If there’s any bitterness, Steele, Ealey and Barfoot didn’t show it Friday. For one thing, who would they rail against?

&uot;It’s agonizing. But when those stockholders sat around that shiny table and made that decision,&uot; Barfoot said, &uot;that was it.&uot;

&uot;It was no fault of anyone at this mill that it’s closing down,&uot; Steele said, tapping the table with her finger for emphasis. &uot;It was strictly a business decision.&uot;

Not that there wasn’t some worry when the announcement was made, or that there isn’t still some uneasiness.

Ealey &045; at 53, caught just two years from retirement age &045; is the first to admit that, especially for production workers, jobs are hard to come by without moving away.

He had to interview with IP’s Bastrop, La., mill. He had no choice, with one daughter in college and another about to enter college and the cost of tuition climbing.

Of the Natchez mill’s production workers, 26 interviewed for Bastrop positions and six were hired, including Ealey.

&uot;I’ll be working on a paper machine,&uot; Ealey said, his voice sounding just a little lost.

For Ealey, who took a job in production at Natchez in 1976 after a stint in Vietnam and three years with the Army Reserves, competing against so many other hard-worked, skilled workers was tough.

&uot;I tell you one thing &045; I’d hate to have to be the one to choose who’s going to get the job. They’re all good,&uot; Ealey said, later adding that it’s hard to look a co-worker in the eye &uot;when you got the job and he didn’t.&uot;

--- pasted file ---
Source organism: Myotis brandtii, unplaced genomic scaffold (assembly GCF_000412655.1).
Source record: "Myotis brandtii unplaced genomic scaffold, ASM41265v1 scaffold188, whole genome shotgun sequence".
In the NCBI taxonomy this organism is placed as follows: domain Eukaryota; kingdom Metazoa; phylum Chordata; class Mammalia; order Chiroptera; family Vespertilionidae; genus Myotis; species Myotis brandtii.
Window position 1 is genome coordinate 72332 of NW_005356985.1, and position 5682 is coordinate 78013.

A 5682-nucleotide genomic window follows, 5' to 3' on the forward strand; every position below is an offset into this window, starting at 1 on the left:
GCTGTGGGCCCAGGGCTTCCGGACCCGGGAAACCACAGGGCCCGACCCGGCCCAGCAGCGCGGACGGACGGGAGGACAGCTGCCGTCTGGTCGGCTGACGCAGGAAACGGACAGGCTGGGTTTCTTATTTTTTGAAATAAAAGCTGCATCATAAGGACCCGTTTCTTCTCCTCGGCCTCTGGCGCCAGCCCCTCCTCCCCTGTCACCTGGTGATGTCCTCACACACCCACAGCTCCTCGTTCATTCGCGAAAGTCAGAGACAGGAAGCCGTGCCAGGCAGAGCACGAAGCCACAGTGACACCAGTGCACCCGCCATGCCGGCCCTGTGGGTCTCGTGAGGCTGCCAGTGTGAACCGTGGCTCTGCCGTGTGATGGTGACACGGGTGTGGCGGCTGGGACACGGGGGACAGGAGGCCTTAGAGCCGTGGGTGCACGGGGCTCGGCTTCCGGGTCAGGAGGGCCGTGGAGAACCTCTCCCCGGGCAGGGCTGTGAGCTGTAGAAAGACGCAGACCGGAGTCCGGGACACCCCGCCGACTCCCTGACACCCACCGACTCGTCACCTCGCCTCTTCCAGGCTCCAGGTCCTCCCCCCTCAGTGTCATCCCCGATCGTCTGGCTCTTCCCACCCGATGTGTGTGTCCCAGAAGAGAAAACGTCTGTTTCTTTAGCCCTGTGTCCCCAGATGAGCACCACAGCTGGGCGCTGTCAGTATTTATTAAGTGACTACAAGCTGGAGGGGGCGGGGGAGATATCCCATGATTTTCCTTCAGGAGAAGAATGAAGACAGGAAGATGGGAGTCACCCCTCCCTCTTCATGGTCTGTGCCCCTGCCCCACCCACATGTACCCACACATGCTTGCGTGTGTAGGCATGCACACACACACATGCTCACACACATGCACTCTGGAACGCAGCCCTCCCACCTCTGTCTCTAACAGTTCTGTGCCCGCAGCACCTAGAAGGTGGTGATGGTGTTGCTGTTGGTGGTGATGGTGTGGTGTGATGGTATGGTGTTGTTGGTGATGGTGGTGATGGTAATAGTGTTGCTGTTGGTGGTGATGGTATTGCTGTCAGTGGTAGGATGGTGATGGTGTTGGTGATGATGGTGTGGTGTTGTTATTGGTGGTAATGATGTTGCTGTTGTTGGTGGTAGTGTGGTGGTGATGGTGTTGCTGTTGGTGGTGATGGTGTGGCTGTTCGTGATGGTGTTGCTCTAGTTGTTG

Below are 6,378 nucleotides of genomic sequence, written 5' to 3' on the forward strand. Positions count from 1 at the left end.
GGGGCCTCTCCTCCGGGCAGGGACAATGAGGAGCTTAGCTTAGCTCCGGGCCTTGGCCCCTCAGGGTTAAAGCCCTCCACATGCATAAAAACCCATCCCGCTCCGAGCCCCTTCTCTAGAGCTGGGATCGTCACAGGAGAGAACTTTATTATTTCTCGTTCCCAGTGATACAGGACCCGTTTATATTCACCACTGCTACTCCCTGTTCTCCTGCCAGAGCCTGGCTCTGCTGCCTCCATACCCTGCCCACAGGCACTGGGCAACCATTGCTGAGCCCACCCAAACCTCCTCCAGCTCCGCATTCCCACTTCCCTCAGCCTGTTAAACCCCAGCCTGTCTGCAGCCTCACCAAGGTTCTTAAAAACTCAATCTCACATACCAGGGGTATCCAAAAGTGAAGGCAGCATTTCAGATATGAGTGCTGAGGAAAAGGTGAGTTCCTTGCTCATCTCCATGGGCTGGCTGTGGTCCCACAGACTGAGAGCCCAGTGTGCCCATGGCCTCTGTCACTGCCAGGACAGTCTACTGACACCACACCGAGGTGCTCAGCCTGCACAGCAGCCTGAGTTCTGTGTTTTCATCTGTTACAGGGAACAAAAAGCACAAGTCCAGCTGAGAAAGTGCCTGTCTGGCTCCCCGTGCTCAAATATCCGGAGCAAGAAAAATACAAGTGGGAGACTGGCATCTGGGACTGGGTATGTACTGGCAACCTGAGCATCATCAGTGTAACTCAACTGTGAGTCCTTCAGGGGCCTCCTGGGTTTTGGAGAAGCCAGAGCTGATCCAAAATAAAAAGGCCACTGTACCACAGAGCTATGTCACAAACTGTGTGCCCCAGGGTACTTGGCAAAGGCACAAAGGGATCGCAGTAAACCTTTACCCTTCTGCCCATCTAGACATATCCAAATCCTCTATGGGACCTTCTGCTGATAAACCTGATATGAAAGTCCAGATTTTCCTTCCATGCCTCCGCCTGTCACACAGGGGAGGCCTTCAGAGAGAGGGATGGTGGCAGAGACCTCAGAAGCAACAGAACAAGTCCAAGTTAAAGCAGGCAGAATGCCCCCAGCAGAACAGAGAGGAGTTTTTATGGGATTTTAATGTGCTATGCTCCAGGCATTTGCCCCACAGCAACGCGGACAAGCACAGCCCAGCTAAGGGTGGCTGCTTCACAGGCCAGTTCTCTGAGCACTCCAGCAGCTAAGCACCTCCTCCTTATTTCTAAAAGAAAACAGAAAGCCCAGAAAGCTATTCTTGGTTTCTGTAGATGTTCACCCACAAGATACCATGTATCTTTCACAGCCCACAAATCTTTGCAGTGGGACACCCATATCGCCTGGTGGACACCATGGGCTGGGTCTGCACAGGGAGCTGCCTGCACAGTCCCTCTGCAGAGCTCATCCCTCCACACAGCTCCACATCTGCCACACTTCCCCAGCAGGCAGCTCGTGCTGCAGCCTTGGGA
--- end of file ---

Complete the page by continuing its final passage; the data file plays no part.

That goes double when they’re not only your co-workers, but your friends.

Ealey compares the feeling among production employees at IP to the camaraderie he shared with fellow soldiers while serving in the Gulf War.

&uot;That’s what I’m struggling with &045; not seeing my buddies all the time,&uot; Steele said.

It surprised Ealey, the way that on Friday, the last day for 25 to 30 employees, he and his co-workers laughed and talked not only about the good memories they shared, but also about what were once their worst disagreements.

&uot;It’s like, we’re really separating here,&uot; Ealey said.

From the corporate side, IP has done a host of things to make the transition to another way of life &045; retirement, another job, going to back to college &045; easier on employees, the three said.

The mill has hosted job fairs, held resume workshops, helped workers find money for college. And through the years, employees have been given training that would make them valuable to many industries, they said.

&uot;Our IE (instrumentation and electrical) employees I’d put up against anyone anywhere,&uot; Barfoot said, his chin rising just slightly.

&uot;I’m privileged to work with this group of people,&uot; Steele said.

After just a few minutes, they’ve got to get back to their posts. After all, Steele’s got plenty of boxes to pack. But they take the time to give each other a smile and a pat on the back as they walk down the hall.

&uot;Good luck to you, man,&uot; Barfoot called out over this shoulder.

&uot;You too, you hear?&uot; Ealey called back as he turned the corner.